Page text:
Late-season struggles continue as Eastern Michigan Eagles shell slumping Flashes 70-53

Richie Mulhall

There’s a first time for everything —unfortunately for the Kent State men’s basketball team, some firsts aren’t as sweet as others.

The Eastern Michigan men’s basketball team had not beaten the Flashes (12-11, 3-7 MAC) since February of 1998, and the Eagles possessed a 17-game losing streak to Kent State  —that is, until Saturday night’s game.

After the Flashes fell behind by 10 points in the first half of their road game against Eastern Michigan Saturday night, they continued to struggle the rest of the evening.

There were long periods of time in both halves during which the Flashes were unable to score, allowing the Eagles to pour on the points and defeat Kent State 70-53.

In the post-game press conference, Kent State head coach Rob Senderoff voiced his team’s frustration —and his own personal dissatisfaction—with the ongoing struggles that continue to doom the Flashes night after night.

“We’re just not playing well right now,” Senderoff said. “It’s frustrating—confidence, playing together, competing hard—all those things just aren’t clicking for this team, and it’s obviously disappointing.”

It was a close game between the two MAC adversaries until the Flashes failed to score during a seven-minute stretch in the first half. The Eagles took a 35-25 lead into the break.

For the first time this season, sophomore guard and leading scorer Kris Brewer, who averages 11.7 points per game, did not get the nod at the starting point guard position.

Senderoff said he hoped to get Brewer out of his current slump by bringing his energy off the bench.

The plan did not work out the way Senderoff intended.

Brewer played perhaps his worst game of the season, shooting 1-10 from the field and 0-7 from three-point range in 23 minutes of work. In the first half, Brewer scored his first and only two points off of a jumper with 26 seconds left to play in the half. He did not score another point the rest of the night.

“Kris Brewer has been struggling and struggled again tonight,” Senderoff said. “I wanted to shake things up to get him out of his funk. I’m also trying to make sure to get some guys experience that need to get experience. And I’m trying to reward some of the guys that practice hard everyday and will compete hard.”

After trailing by 10 points at the conclusion of the first half, the Flashes perked up to start the second half with a 7-0 run that whittled away the Eagles lead down to three.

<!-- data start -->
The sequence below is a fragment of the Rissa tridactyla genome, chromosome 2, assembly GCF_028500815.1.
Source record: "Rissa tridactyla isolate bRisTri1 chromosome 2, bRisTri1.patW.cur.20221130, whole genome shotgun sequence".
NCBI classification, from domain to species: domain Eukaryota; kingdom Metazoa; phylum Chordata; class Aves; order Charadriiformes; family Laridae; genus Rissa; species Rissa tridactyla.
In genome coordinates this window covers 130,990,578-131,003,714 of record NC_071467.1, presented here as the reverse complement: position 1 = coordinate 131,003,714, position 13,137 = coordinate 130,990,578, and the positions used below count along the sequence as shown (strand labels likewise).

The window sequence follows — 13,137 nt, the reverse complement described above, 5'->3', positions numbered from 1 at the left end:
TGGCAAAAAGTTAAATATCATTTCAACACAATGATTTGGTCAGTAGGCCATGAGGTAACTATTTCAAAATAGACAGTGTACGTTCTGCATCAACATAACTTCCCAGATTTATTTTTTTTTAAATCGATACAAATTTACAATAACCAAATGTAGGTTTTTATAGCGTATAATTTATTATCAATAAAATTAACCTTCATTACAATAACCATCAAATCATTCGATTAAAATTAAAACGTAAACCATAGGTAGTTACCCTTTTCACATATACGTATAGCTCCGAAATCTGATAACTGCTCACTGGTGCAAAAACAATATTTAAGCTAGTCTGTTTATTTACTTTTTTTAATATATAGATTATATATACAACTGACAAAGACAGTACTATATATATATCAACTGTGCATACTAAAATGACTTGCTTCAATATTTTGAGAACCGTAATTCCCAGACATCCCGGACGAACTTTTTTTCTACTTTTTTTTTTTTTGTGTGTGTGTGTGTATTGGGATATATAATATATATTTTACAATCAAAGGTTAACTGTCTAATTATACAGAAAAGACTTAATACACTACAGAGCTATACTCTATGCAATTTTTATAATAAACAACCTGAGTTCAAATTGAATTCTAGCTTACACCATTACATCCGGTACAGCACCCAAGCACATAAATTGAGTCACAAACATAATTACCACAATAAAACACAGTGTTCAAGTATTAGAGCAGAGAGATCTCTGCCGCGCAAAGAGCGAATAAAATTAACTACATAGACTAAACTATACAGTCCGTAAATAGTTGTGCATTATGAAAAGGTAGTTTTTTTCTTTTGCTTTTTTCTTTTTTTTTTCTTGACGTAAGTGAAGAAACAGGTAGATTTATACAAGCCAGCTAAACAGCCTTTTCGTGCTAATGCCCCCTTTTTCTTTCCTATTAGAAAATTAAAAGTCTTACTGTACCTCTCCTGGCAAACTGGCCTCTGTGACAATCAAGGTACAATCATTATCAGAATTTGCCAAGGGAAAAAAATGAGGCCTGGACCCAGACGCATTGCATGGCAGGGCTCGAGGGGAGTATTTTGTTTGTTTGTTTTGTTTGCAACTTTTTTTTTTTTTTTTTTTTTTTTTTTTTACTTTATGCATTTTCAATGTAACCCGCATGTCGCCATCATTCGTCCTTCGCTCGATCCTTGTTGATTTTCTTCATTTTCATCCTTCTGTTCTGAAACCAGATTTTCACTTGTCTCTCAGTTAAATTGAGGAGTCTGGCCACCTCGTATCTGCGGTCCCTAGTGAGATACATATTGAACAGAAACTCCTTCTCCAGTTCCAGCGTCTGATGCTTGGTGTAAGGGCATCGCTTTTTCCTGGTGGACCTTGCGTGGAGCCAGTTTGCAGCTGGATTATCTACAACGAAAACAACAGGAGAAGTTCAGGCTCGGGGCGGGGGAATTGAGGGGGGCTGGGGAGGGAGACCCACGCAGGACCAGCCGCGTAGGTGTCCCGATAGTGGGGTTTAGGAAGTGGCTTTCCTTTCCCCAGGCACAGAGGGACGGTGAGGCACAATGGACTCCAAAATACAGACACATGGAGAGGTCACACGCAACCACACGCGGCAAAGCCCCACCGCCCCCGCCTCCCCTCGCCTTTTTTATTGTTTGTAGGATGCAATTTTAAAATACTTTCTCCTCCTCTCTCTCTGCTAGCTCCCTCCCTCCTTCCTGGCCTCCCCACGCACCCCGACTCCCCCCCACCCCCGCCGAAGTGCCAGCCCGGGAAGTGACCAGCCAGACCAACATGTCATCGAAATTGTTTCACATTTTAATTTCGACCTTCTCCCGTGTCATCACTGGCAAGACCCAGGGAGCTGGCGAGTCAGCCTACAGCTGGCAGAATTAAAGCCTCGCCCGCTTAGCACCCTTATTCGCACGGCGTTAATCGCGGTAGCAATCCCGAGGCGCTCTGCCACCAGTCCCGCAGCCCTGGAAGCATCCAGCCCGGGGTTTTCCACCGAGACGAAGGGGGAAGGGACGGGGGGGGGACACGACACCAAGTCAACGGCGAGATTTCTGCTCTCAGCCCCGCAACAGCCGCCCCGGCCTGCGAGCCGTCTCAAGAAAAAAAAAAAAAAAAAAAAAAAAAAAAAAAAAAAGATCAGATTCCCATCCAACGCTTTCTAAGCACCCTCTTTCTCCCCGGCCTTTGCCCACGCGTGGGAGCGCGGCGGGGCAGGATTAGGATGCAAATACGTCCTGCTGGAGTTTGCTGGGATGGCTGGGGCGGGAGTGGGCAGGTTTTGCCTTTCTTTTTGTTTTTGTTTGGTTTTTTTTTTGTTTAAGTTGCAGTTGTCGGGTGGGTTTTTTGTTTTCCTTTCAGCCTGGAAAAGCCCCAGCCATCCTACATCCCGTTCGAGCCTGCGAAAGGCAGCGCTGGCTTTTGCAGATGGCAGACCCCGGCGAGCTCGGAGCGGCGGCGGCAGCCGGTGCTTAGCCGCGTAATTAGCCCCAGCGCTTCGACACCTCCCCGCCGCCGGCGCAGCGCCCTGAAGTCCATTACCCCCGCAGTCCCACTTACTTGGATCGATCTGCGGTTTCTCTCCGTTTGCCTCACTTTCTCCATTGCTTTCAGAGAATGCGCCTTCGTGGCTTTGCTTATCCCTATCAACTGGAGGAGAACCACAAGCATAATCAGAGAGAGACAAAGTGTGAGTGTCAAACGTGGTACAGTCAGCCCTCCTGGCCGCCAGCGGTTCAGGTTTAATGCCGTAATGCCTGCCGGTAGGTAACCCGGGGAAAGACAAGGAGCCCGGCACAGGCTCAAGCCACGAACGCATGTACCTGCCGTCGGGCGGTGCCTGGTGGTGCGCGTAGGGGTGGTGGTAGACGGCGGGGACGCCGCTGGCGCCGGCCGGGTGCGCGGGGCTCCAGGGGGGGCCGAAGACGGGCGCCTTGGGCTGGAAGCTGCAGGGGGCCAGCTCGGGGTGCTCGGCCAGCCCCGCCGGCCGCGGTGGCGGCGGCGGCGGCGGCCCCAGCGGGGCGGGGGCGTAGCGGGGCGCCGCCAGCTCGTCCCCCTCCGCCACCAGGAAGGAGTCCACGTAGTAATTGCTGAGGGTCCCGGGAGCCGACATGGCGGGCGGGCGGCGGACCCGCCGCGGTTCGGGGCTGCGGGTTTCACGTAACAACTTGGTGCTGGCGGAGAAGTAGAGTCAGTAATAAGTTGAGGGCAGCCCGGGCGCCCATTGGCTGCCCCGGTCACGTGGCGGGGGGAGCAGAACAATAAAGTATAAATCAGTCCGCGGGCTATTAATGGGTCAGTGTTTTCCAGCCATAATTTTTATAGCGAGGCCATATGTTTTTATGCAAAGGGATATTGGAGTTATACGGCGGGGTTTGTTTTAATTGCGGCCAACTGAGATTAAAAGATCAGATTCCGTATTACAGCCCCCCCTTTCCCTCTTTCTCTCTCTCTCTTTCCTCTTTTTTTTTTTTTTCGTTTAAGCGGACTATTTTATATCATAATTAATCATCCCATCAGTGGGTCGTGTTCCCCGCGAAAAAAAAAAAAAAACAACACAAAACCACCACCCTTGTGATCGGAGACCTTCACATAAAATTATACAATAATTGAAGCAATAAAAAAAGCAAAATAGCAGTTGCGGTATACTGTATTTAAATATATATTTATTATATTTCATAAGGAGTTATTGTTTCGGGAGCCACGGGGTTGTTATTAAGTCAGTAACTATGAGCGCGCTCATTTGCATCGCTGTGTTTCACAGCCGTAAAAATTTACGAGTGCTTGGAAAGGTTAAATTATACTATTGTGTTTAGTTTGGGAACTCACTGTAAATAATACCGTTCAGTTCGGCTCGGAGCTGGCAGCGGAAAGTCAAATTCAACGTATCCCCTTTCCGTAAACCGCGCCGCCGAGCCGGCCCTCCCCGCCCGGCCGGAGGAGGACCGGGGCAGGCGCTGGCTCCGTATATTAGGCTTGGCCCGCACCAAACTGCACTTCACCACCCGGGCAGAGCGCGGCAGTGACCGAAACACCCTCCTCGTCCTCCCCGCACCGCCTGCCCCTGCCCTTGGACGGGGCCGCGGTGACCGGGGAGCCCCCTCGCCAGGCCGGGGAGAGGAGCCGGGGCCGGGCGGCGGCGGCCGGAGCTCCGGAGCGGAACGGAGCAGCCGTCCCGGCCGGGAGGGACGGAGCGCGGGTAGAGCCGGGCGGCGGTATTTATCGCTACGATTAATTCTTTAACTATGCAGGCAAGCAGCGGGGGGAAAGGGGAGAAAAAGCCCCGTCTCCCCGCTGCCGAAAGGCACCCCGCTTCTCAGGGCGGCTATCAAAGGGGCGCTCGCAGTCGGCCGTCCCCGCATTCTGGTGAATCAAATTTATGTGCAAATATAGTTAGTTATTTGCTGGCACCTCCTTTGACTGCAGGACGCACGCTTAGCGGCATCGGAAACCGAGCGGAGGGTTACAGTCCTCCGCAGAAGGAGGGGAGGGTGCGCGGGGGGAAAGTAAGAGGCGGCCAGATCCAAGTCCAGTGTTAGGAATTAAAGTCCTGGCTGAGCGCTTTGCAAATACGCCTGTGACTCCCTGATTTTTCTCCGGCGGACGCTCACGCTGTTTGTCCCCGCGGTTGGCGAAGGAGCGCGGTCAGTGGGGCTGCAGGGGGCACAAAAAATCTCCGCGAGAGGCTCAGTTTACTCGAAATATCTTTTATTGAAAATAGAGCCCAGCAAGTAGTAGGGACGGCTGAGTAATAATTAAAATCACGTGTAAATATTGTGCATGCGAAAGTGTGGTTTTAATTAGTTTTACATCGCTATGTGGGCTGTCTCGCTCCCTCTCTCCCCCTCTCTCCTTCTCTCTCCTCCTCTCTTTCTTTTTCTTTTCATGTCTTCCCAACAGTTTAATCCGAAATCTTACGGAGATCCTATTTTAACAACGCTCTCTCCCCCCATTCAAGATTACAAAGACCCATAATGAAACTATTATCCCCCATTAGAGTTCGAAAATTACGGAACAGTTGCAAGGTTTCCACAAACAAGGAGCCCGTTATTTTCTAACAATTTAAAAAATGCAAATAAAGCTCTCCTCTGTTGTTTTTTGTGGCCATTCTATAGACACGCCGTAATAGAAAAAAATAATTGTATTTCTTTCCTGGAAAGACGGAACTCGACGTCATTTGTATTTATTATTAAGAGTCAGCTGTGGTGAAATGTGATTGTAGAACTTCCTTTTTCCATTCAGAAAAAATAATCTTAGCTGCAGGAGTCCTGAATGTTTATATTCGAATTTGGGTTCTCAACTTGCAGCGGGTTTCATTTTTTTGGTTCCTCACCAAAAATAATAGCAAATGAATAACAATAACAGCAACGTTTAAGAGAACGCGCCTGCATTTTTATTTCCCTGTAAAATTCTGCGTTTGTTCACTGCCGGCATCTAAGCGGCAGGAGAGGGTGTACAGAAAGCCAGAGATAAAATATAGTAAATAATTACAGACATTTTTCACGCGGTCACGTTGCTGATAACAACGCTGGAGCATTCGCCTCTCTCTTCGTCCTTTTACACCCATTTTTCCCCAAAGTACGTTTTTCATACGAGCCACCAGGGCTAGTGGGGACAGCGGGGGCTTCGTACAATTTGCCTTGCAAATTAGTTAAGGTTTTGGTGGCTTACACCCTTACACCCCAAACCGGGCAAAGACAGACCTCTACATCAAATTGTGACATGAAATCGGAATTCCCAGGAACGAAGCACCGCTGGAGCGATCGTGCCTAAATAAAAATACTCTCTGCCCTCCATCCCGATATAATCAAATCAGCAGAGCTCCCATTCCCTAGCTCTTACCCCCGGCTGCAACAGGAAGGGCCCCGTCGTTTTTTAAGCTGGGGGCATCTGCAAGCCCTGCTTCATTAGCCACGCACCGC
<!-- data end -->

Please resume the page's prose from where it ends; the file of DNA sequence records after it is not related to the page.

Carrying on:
“We defended better coming out of halftime and were able to get out in transition,” Senderoff said.

Kent State’s early second-half surge, though, proved short-lived.

“When we were able to get it down to three, they responded with back-to-back transition baskets,” Senderoff said. “Our transition defense is not good right now.”

The Eagles took their lead right back and rebuilt their double-digit advantage after the Flashes only scored two points over a four-minute period.

Kent State tried to keep shooting the three-ball in the second half in an attempt to trim down the lead, but the team was not hitting anything.

Granted, the Eagles contested a number of the Flashes attempted threes, but that does not excuse the exasperating number missed wide-open three-pointers Senderoff witnessed.

“I’ll give them credit for contesting some of our perimeter shots, but when you have wide open ones, you have to make them and we didn’t do that tonight,” he said.

By the end of the game, the three-point column in Kent State’s stat book looked pretty ugly.

The Flashes shot 15.4 percent from beyond the arc on a 4-of-26 three-point shooting outing. Even when it became clear that three-pointer just was not falling Saturday night, the Flashes kept trying despite the unproductive results.

“We’re a team that has shot a lot of threes over the course of the season,” Senderoff said. “When we’re making them, we have a chance to win. And on nights like tonight when we shoot 4-for-26, we aren’t going to beat many teams.”

In addition to the Flashes’ three-point shooting woes, Kent State’s inside presence appeared weak at times, and the Eagles exacerbated Kent State’s efforts to work the ball inside.

Eastern Michigan outscored Kent State 30-18 in points in the paint.

“We want to get the ball inside, but their length bothered us,” he said. “They had eight blocks tonight. We have to do a better job of finishing when we get it inside.”

After a rough go of it on the road during the past couple of games, the Flashes will return home to the M.A.C. Center to host the Bowling Green Falcons on Wednesday, Feb. 12.

Contact Richie Mulhall at [email protected].